Courage is a word we’ve heard a few times throughout the last week and a half at the Olympics. I’m sure everyone will agree that courage is a prerequisite for being an Olympian. It takes a great deal of courage to move away from your home to train, to postpone marriage and family, to take a poor paying job because it fits with your training schedule. It takes courage to overcome personal challenges, injuries and family tragedy and to endure incredible public pressure and scrutiny. Anyone who relentlessly pursues a dream that may seem unrealistic to others is definitely courageous. You need courage to push all those issues and thoughts aside and focus on the ultimate goal when it is time to perform and a single second’s distraction can determine whether you earn a medal or not.
As viewers, we may marvel and wonder at the single-mindedness and determination of these athletes. We admire them, we cheer for them, we hope and we cry for them as we do any individual who demonstrates courage.
As writers, courage may be the most common and most important trait we instil in our characters. This is true in any genre be it Suspense, Intrigue, Fantasy, Romance... With courage your hero may tackle gunmen, leap off buildings, take a bullet to protect someone, or drive like a maniac to make sure the villain doesn’t escape. With courage your heroine may battle supernatural forces, run into a burning building to save a loved one, or trust a man she knows nothing about. Undoubtedly both hero and heroine will require courage to overcome personal challenges or tragedy, to take a risk and to grow and develop into a stronger individual. Falling in love might be easy, but it takes courage to act on it.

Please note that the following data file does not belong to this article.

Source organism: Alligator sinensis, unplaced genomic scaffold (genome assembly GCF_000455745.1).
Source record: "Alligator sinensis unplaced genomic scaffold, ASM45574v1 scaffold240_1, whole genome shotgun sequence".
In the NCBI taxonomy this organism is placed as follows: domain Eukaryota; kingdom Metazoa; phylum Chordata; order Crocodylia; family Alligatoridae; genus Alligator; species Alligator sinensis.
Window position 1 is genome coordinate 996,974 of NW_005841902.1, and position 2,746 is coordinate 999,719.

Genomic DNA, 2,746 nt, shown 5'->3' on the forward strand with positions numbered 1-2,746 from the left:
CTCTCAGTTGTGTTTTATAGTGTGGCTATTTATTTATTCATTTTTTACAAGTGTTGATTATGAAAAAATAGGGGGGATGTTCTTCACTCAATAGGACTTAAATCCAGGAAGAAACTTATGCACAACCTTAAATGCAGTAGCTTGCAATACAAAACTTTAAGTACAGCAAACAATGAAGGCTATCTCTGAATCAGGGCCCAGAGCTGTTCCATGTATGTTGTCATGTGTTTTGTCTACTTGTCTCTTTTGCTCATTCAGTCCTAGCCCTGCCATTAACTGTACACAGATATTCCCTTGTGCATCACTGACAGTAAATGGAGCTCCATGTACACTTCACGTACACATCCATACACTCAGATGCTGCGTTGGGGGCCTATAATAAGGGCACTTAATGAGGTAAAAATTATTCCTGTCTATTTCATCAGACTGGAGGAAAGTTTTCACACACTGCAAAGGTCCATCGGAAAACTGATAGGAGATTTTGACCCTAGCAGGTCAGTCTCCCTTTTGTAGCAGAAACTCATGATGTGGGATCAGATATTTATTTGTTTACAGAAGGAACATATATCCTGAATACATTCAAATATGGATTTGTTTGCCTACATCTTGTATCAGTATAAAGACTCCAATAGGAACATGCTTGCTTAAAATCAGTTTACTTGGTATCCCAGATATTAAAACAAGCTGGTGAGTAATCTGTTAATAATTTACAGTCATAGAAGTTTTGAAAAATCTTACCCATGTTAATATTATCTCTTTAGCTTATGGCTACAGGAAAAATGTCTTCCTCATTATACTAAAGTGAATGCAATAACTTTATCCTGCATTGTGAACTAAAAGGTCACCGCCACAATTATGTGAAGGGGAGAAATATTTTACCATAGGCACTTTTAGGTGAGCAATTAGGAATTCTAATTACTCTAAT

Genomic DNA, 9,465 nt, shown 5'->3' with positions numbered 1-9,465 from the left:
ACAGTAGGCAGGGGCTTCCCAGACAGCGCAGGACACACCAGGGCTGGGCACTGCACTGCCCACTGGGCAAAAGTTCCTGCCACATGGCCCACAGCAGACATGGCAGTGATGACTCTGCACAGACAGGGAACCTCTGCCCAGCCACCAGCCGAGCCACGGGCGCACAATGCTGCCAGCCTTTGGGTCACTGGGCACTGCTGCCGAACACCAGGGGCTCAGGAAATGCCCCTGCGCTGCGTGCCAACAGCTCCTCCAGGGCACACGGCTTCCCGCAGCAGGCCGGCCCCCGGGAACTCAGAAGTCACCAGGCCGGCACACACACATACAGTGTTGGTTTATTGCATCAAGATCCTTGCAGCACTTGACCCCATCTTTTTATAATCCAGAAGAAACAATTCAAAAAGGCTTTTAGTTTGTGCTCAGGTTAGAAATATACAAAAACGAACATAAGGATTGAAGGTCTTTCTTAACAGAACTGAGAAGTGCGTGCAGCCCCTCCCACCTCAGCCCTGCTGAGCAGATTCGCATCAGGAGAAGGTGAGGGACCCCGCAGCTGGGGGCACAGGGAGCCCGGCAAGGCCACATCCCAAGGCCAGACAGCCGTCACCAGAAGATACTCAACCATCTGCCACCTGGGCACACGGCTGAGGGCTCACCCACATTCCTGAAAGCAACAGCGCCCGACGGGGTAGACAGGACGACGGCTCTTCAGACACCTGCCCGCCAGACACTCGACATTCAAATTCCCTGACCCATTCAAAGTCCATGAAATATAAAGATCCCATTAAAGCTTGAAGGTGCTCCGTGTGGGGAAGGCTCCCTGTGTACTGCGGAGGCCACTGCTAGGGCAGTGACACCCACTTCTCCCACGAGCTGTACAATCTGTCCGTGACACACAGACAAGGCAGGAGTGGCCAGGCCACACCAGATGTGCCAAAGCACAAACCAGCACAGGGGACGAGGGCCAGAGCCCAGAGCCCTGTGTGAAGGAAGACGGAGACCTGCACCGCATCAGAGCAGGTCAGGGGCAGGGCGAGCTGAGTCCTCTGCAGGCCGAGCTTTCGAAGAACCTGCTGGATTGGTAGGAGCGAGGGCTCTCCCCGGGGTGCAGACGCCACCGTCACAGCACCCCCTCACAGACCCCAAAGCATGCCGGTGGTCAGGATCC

If it is the conflict that drives the story, it is the struggle for courage to overcome that conflict that drives the characters.
But courage isn’t just for elite athletes and fictional characters or even rescuers and proclaimed 'heroes'. Every time we put our deepest most personal thoughts and ideas down on paper, we—writers—are courageous. For many of us, writing is an intensely personal experience. Some writers have pieces that they refuse to share, ever—these works are too important and personal to the author to be put out there for other people to read, evaluate, and judge. What we write, what we share, is a deep part of us. It takes courage to share oneself.
It might be hard the first time you send your writing to your critique partner. It is harder still to send your precious manuscript to an editor because you know you will receive negative feedback. I think one of the hardest things might be standing up in front of a room of people and reading your own writing out loud. As if sharing your work wasn’t hard enough—you have to read it out loud to a group of people who will react immediately to what you’ve read.
The good thing about courage, I think, is that it is often rewarded. When you step out of your comfort zone, you allow yourself an opportunity to grow and to learn.
Writers...step out of your comfort zone. Push yourself to create better, stronger, more courageous characters. (Remember courage doesn’t necessarily mean leaping tall buildings in a single bound—in fact, that took very little courage since Superman could fly.) Set deadlines for your writing and tell people about them. Share your writing with a critique partner and listen to their feedback. Take a chance on a new story line. Write for a different genre. Ask yourself what would happen if your character took a risk and stepped out of their comfort zone.
A big cheer out to Annette Bower, Anita Mae Draper, Karyn Good, and Susan Easton who demonstrated enormous courage when they shared their writing last night at the Regina Public Library’s Romancing the Word: An Evening with Saskatchewan Romance Writers. Super job ladies!